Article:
There are many games that are built with the specific purpose of teaching you something. Many of those games are designed for younger players and are referred to as edutainment. Then there are games that teach you something without specifically trying to. I think games like Assassin’s Creed fall into that category. Never Alone, from developer Upper One Games falls into the previous category, but it’s designed with an older player in mind.
The developer set out to design a game specifically to tell people about their heritage. They are members of the Inupiat people of Alaska. The game tells the story of a young girl named Nuna who sets out to save her village from a never ending blizzard. Along the way she receives aid from a small arctic fox who turns out to be a little more than a fox. The two journey through the frozen tundra in search of the source of the blizzard.
Never Alone is a blend of both a serene and beautiful puzzle platformer and an interactive CD-ROM. As you journey through the game you’ll find little owl statues that unlock short videos telling you about various parts of the Inupiat culture. These little videos are a core part of the overall experience of the game and not just fun little collectibles to find. They tie in not only to the events that are occurring in the game, they give you background on the story you’re taking part in and how it ties to the story of the culture. Sure you could find them and never watch them, but you’d be depriving yourself of a large part of the game.
The game itself isn’t an incredibly difficult experience. There are puzzles to solve, many of them requiring the use of both characters. They can be played either solo or with a co-op companion. They’ll have you doing things like using the fox to climb a cliff and toss down a rope so Nuna can climb up and advance further. The fox has the ability to communicate with helper spirits in the game that create platforms across gaps, help you reach higher ledges and cross vast expanses of the Arctic Ocean. I never found any puzzle so difficult it couldn’t be figured out with a couple cases of trial and error. They may be easier to complete with two people playing, but none of them were the cause of any frustration.
Visually and thematically it reminds me a lot of the LostWinds series on WiiWare. The platforming is slower paced, even when you’re running. You use the wind to help you cross large gaps. Many things in the environment can be destroyed or used to help aid you along the way.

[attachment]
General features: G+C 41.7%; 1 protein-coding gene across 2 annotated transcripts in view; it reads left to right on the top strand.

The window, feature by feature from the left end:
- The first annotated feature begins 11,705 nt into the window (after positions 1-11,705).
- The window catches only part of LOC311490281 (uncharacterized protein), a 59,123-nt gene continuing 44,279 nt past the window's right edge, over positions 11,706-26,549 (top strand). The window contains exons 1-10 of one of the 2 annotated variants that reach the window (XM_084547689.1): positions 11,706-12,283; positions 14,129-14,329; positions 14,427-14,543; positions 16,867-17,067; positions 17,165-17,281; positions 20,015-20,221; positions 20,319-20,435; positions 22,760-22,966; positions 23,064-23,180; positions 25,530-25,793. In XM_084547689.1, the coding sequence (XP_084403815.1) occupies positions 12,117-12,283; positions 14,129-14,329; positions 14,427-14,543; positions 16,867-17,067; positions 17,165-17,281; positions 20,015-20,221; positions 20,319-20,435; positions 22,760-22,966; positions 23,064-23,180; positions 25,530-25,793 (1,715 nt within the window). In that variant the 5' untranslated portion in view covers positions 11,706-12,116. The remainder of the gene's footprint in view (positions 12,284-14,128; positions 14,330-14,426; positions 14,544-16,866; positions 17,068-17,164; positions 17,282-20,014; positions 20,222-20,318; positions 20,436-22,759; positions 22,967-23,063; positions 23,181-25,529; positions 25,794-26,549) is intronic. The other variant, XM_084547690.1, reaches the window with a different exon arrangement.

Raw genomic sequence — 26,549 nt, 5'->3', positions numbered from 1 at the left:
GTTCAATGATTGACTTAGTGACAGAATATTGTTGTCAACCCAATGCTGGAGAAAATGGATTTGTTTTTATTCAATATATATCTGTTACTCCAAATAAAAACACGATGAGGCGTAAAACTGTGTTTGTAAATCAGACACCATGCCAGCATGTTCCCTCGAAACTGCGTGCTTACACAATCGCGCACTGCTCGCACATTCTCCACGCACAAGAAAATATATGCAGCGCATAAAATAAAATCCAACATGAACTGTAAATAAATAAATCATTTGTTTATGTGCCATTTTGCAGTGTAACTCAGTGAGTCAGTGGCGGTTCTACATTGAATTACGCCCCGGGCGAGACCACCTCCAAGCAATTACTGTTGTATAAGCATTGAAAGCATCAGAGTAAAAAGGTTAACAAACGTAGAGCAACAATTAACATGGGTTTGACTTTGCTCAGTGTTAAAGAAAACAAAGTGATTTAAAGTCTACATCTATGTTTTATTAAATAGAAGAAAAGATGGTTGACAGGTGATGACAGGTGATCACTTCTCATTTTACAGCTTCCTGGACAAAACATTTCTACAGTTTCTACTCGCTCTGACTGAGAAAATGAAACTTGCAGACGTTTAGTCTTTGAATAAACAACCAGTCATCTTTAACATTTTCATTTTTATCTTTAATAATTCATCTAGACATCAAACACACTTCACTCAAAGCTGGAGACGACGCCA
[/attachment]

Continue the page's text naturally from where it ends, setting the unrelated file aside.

I don’t remember the last time that a video game caused me to gasp audibly, but Never Alone did. I won’t spoil it for people, but what happened came completely out of nowhere and I wasn’t prepared for what happened. I was in shock. The story plays out so beautifully that you can’t help but get wrapped up in it. Combine that with the amazing visual style of the game and it will capture all of your senses. The Northern Lights come to life and the spirits inside them attempt to capture you and take you away. If one of the characters falls to their death you see the heartbreak in the other one. Every moment of the experience is incredibly moving.
If you keep up with the real world story bits along the way it adds a layer of depth to the game that you might not get otherwise. People who’ve spent their lives growing up in these tribes with this stories bring them to life in a way you just can’t get with a video game. You see the love of the people for nature and their fellow man. You hear the story behind the story told by someone who’s been sharing it with multiple generations of children. That’s the beauty of Never Alone. The game play is good and it’s solid, but the story is what’s going to keep you playing for the 3-4 hours the game lasts.
I was expecting a nice platformer, but what I got was a lesson in a culture I didn’t really know much about. Much like Nanook of the North brought the lives of Northern Tribes to people in the early 1900s, I think Never Alone could do the same thing for this generation. I cannot begin to recommend this game enough. It’s a beautiful experience and one you’re going to remember for a long time to come.